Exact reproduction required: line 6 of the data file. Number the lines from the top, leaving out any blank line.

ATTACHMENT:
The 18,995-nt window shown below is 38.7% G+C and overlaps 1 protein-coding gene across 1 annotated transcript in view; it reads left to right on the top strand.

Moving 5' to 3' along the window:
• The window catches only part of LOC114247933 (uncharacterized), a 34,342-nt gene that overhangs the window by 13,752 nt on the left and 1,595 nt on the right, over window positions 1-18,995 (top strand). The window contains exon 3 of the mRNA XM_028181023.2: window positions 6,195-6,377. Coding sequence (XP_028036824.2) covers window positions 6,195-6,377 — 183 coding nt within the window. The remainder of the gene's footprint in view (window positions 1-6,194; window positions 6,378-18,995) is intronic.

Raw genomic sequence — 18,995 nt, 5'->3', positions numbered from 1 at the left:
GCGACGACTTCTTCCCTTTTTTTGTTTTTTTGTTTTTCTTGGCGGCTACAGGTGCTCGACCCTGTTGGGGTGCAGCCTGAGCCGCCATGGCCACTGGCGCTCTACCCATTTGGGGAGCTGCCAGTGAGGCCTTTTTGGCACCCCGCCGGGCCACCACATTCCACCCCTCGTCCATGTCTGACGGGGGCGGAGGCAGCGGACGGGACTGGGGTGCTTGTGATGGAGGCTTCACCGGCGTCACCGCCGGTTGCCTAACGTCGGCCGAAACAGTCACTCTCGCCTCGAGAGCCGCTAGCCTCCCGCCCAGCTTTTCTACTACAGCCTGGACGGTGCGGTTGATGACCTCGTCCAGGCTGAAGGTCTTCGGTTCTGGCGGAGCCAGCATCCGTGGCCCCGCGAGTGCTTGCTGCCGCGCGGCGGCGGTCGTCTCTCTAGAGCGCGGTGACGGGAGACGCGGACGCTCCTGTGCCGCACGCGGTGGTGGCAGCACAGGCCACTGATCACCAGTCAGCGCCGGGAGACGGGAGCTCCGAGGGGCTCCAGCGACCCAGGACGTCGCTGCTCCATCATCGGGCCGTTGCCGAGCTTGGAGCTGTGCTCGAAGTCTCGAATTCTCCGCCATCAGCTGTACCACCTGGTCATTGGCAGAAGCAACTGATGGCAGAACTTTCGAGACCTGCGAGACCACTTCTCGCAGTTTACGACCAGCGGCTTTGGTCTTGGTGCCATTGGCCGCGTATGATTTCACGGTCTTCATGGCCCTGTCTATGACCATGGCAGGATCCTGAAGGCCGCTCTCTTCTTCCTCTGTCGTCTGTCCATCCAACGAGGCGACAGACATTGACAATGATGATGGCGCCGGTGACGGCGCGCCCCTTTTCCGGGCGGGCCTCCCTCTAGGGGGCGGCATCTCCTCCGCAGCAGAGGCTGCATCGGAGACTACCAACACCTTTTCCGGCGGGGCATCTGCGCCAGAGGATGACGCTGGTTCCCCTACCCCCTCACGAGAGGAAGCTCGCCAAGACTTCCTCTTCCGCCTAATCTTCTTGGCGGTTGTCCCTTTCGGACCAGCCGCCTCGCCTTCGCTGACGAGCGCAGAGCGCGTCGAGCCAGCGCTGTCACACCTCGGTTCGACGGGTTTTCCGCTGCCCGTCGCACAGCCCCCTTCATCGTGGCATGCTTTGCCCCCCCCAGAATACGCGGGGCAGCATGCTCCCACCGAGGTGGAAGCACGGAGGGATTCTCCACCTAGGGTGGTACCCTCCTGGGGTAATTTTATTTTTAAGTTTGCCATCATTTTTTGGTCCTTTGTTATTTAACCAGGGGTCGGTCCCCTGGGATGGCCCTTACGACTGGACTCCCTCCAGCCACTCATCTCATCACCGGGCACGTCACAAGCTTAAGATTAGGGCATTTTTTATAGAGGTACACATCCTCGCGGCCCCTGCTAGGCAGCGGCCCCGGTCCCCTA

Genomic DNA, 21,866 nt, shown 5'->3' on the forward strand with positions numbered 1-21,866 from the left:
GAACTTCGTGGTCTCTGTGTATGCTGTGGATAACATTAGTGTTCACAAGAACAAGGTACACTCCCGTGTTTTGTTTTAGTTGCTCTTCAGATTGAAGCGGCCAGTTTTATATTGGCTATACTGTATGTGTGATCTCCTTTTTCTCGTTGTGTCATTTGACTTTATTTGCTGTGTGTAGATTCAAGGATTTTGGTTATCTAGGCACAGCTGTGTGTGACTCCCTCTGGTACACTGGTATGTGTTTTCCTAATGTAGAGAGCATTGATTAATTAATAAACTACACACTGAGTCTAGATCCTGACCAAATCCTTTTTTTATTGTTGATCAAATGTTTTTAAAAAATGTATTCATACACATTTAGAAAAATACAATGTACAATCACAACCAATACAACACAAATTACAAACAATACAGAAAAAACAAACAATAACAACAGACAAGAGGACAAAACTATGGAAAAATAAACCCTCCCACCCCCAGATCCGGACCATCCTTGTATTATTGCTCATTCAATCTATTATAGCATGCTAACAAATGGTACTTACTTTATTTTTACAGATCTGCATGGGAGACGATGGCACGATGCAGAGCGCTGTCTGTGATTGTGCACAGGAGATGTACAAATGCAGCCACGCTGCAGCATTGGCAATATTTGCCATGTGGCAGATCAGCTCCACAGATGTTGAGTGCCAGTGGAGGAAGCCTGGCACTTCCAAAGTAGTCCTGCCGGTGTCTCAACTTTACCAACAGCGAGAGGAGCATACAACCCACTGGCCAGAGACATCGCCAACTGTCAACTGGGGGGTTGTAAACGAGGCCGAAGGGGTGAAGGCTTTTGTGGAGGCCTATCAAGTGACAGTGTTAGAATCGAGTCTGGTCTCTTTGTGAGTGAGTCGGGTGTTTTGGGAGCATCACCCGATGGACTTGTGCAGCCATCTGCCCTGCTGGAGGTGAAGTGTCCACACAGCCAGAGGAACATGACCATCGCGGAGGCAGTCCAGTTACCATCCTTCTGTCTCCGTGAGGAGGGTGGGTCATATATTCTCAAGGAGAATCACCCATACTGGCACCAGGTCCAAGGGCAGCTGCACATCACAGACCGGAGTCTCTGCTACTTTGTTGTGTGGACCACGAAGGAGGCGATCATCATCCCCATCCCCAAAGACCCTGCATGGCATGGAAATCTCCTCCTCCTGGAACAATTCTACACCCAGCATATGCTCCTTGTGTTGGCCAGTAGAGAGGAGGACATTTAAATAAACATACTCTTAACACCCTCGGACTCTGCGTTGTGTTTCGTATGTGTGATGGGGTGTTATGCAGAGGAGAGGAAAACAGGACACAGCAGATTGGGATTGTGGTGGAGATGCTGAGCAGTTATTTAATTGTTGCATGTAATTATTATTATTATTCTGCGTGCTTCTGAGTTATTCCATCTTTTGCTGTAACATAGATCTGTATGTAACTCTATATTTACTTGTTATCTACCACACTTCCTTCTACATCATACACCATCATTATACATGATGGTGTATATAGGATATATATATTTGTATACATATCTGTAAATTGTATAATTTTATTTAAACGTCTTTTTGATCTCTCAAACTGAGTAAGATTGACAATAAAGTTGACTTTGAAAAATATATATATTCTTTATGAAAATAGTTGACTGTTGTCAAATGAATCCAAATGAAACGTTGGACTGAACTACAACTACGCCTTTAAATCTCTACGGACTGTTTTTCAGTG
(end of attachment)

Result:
Genomic DNA, 21,866 nt, shown 5'->3' on the forward strand with positions numbered 1-21,866 from the left: